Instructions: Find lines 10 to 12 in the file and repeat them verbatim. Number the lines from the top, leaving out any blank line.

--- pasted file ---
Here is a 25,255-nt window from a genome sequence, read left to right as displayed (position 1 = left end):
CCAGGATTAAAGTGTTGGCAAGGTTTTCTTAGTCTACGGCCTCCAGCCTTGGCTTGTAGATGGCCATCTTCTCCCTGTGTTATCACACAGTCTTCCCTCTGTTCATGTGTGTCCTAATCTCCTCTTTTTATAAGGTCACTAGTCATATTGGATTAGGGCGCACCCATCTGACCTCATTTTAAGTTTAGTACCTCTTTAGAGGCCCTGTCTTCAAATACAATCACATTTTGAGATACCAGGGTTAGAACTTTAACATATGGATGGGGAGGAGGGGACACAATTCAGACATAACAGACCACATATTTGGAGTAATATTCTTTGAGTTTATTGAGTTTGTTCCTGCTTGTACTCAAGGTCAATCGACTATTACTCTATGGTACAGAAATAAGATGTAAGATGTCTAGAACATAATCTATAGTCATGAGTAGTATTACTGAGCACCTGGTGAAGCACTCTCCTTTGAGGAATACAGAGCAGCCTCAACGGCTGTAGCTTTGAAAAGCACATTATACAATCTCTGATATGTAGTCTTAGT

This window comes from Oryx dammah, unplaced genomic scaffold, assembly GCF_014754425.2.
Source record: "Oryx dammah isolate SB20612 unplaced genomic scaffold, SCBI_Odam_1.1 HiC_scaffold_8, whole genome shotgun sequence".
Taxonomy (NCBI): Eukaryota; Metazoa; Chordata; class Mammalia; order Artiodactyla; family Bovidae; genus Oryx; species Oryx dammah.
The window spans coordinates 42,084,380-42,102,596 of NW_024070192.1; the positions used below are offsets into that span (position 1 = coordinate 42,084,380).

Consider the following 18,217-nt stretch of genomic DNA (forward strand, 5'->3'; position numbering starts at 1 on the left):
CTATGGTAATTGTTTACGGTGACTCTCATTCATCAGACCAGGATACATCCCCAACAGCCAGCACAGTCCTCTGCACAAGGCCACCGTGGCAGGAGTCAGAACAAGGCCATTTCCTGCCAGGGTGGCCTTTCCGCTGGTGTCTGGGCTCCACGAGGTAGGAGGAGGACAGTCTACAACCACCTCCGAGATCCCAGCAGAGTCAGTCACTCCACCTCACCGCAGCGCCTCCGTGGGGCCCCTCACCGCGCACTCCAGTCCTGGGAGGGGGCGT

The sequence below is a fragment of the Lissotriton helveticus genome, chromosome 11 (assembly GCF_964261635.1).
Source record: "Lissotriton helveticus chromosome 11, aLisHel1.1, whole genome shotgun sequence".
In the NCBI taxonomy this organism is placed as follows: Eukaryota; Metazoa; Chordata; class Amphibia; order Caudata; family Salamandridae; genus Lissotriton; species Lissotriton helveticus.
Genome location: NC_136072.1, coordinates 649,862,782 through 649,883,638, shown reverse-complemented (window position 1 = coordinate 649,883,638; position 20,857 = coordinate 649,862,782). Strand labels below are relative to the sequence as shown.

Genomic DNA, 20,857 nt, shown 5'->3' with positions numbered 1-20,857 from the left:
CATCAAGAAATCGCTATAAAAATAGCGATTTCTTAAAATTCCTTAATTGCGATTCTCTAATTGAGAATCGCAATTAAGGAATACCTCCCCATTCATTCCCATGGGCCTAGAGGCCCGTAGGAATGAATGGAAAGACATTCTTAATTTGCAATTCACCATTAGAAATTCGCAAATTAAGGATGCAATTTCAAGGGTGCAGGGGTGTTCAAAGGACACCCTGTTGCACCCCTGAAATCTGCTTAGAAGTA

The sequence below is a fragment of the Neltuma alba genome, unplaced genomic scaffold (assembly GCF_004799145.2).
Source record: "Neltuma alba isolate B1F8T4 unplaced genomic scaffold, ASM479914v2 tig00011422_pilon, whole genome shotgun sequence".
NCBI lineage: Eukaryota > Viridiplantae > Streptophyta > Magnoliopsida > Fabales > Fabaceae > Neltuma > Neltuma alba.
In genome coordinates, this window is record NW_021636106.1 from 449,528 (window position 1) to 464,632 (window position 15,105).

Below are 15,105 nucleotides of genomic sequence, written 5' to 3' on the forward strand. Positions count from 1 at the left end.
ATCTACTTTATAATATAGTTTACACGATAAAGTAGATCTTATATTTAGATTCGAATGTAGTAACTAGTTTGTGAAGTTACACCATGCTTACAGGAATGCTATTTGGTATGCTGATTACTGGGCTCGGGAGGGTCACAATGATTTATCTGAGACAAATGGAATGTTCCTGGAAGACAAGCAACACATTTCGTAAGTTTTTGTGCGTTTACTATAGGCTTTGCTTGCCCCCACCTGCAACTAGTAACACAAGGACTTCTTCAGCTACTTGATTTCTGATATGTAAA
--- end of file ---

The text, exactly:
Source record: "Lissotriton helveticus chromosome 11, aLisHel1.1, whole genome shotgun sequence".
In the NCBI taxonomy this organism is placed as follows: Eukaryota; Metazoa; Chordata; class Amphibia; order Caudata; family Salamandridae; genus Lissotriton; species Lissotriton helveticus.
Genome location: NC_136072.1, coordinates 649,862,782 through 649,883,638, shown reverse-complemented (window position 1 = coordinate 649,883,638; position 20,857 = coordinate 649,862,782). Strand labels below are relative to the sequence as shown.